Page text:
Check with your states department of insurance and they may link you to a page which lists long-term care insurers and their history of requesting rate hikes in your state - as well as those which were approved. Here’s an example: http://www.insurance.pa.gov/Consumers/P ... lings.aspx
Look at decision summaries and you’ll see the approvals. Significant rate increases have been approved but I don’t know the age of the insurance contracts listed for each company.

In my state, nearly every insurer has asked for rate hikes of between 20-80 percent for many contracts, including ones which are 10 years old or less. Even when turned down for a huge hike they have been approved for 30% or 40% or more. Not always , of course,but often enough for concern.

Rate hike approvals vary significantly by state. Knowing your state’s history of approvals could be useful.

Could you afford a rate hike of your premiums? How high? Do a search on each forum here ( with the exception of the one on investment theory) using the search words “ long term care insurance” to get more information. It’s been the subject of a fair number of threads, some focusing on rate hikes.

Newer contracts are supposedly less likely to have rate hikes but “ newer” is relative and policies bought at age 55 and are only 10 years old-or less- have had significant premium hikes.

What is your current living situation? Do you own your home? Would it be possible to sell it, if necesssry, downsize, and use any remaining funds to help cover long term care?

Most policies have elimination periods of 60-120 days. Longer elimination periods are generally tied to lower premiums. During the elimination period, you have to be prepared to cover at least $6000 a month -or more-in monthly nursing home or home health care expenses.

That’s as of today . Who knows how much long-term care care costs will increase? Here’s info on one site which focuses on current costs, state by state : https://www.genworth.com/aging-and-you/ ... -care.html

There are similar sites out there. You can get even more specific info by calling nursing homes and home health care agencies in your area to obtain current costs.

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Watty
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Re: Long term care insurance

Post by Watty » Sun May 06, 2018 9:40 am

dknightd wrote:
Sat May 05, 2018 6:24 pm
If so, what am I missing?
One thing to keep in mind is that the cost of LTC varies a lot depending on where you are are at so you may need to plan for it a lot differently if you are in a high or low cost area.

https://www.genworth.com/aging-and-you/ ... -care.html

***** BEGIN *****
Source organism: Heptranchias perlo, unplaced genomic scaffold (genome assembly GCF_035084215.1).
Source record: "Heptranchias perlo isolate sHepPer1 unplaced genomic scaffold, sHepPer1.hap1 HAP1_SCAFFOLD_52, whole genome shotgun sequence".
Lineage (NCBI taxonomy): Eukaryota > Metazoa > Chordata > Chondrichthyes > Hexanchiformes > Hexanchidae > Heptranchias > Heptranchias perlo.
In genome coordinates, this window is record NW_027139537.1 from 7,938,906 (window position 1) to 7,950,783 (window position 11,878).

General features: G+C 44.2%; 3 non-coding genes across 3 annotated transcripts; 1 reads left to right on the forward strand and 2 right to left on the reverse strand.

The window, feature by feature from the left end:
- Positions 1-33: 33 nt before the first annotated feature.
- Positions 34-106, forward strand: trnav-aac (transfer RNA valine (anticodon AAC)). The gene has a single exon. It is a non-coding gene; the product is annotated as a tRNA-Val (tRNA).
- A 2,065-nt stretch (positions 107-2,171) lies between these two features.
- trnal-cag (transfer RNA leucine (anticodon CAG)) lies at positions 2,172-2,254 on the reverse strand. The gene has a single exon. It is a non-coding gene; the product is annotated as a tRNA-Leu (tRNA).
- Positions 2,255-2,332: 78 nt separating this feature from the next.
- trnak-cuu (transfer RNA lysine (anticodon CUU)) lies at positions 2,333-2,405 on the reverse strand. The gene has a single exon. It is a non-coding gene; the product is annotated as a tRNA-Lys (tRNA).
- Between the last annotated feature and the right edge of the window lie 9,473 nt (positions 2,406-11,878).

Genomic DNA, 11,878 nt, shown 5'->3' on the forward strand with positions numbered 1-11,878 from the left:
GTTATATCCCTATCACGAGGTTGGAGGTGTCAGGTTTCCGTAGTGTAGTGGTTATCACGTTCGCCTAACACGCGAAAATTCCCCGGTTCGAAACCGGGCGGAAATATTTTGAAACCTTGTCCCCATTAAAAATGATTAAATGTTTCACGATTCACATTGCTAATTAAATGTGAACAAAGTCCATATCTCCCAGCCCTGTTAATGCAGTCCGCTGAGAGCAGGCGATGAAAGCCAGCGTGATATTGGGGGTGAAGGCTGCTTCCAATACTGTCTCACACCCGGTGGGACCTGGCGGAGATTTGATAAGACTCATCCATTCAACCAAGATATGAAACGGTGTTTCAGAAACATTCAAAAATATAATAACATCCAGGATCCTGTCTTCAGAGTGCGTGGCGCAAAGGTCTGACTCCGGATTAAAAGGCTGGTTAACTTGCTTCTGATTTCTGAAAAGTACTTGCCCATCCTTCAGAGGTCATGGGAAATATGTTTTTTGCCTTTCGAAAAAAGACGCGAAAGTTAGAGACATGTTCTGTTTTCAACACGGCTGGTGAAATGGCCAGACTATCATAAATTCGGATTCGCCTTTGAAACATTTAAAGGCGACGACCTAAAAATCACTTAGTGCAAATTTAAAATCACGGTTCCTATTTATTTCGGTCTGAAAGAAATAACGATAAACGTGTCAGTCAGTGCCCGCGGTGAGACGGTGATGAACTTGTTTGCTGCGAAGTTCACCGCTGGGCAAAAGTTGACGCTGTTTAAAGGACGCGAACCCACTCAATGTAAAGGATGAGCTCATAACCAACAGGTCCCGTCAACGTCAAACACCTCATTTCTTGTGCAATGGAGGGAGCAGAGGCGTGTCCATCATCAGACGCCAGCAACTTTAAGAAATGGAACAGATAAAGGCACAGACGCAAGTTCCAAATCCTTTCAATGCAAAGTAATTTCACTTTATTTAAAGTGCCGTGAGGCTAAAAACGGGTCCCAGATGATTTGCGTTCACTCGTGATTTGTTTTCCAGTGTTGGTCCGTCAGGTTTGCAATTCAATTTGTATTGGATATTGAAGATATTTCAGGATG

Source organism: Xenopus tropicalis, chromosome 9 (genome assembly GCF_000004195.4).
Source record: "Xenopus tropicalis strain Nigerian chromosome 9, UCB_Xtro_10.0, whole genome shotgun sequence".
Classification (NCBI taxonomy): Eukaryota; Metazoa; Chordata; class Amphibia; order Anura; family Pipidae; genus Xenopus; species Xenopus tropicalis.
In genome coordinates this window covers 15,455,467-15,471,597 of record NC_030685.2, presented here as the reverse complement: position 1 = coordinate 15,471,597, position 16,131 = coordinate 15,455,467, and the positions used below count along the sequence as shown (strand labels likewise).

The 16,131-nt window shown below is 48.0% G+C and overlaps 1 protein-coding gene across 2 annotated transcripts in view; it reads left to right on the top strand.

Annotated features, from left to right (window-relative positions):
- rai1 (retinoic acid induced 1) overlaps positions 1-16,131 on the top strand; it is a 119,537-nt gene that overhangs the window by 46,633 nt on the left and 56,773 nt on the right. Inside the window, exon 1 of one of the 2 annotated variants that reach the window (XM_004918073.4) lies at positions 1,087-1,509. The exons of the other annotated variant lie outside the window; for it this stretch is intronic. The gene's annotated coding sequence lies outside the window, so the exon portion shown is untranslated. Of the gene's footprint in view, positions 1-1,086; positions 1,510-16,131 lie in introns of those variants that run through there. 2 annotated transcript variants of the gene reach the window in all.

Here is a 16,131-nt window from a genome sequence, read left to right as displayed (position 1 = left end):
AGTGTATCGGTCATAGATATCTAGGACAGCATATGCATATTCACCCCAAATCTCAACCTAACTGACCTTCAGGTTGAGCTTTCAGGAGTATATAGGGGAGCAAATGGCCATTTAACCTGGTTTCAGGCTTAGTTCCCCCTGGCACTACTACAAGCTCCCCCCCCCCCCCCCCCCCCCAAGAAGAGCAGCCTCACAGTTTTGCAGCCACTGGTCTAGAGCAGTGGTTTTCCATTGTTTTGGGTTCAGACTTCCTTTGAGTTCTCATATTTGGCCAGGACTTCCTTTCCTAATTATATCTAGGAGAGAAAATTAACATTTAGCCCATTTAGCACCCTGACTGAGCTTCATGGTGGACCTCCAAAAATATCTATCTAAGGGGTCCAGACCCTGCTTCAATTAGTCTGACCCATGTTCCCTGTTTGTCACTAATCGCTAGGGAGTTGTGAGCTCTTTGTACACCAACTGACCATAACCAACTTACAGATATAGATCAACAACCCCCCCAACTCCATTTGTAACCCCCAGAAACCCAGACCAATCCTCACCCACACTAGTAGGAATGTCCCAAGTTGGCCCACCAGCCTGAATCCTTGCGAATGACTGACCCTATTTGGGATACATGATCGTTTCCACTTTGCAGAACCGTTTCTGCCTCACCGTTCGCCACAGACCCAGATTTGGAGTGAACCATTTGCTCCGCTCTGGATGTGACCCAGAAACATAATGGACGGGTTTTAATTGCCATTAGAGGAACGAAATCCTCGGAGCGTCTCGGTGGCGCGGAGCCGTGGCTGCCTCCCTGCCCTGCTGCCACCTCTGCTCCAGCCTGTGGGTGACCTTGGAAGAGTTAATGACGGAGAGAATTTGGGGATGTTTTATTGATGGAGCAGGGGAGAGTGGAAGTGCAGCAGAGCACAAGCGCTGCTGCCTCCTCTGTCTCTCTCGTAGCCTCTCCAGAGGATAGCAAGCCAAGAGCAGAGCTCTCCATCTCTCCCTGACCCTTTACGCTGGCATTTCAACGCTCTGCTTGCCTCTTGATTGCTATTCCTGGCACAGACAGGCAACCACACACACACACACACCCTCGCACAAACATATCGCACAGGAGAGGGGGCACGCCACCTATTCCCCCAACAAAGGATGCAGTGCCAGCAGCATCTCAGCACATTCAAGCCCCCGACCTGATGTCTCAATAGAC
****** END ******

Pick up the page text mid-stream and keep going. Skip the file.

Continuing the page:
I live in Georgia where the costs are fairly low so the cost of long term care is not very different than our normal retirement budget. I am not too concerned about that if only one of us is surviving when LTC is needed.

The big risk for us is that LTC might be needed for a long time when we are both still living but our home equity would be able to supplement those costs if we needed it.

dknightd
Posts: 567
Joined: Wed Mar 07, 2018 11:57 am

Re: Long term care insurance

Post by dknightd » Sun May 06, 2018 10:00 am

Jackson12 wrote:
Sun May 06, 2018 8:47 am
There is still more information needed. You’ve given your ages and described your health habits and noted you have $1.1 million dollars in assets. Are you including your home in your assets?

snip
1.1M is in retirement accounts. We own our home (well almost, still owe $50k on it). No other debts.
We could afford $10k/year - just barely. Which is why I'm thinking about not getting LTC insurance.

JoeRetire
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Re: Long term care insurance

Post by JoeRetire » Sun May 06, 2018 12:36 pm

dknightd wrote:
Sat May 05, 2018 6:24 pm
Our current plan is that one of us would take care of the other if needed.
That's a difficult assumption.
You and/or your spouse may not be physically capable of providing that kind of care.
If they needed assistance we could probably pay for a 1/2 time person out of pocket.
Why 1/2 time? which half of the day do you mean? All day long? All night long?
The assumption is if one of us needs additional care, the other is likely to need no money for travel etc. So, as long as we are both alive, and one of us is still functional, we would be OK.
Is that the kind of life you both want for each other?

JoeRetire
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Re: Long term care insurance

Post by JoeRetire » Sun May 06, 2018 12:43 pm

dknightd wrote:
Sun May 06, 2018 7:40 am
Care to share the name of that broker?
We used Accuquote as our long term care insurance broker.

delamer
Posts: 5470
Joined: Tue Feb 08, 2011 6:13 pm

Re: Long term care insurance

Post by delamer » Sun May 06, 2018 1:44 pm

cheese_breath wrote:
Sat May 05, 2018 8:15 pm
dknightd wrote:
Sat May 05, 2018 6:24 pm
... Our current plan is that one of us would take care of the other if needed....
We don't have LTC insurance, and our plan was to die quickly after maybe a few days in the hospital. Didn't work out that way. DW had a massive stroke 13 months ago. I had the foolish notion I'd take her home and care for her myself after a few weeks in rehab. That didn't work out that way eiter. Not counting the hospitalization for the stroke, she's been hospitalized three times since then. Almost died the last time. When she's not in hospital she's in nursing homes with me there most of the time in addition to the nursing home staff. I'm actually sitting next to her bed right now while I'm typing this. She's been bed bound for months and is just now getting to the point where we can try physical therapy again. It's running me about $10K per month for her care with prescription co-pays about $500 per month. Granted my / DW's case is the exception, but how do you know yours won't be too?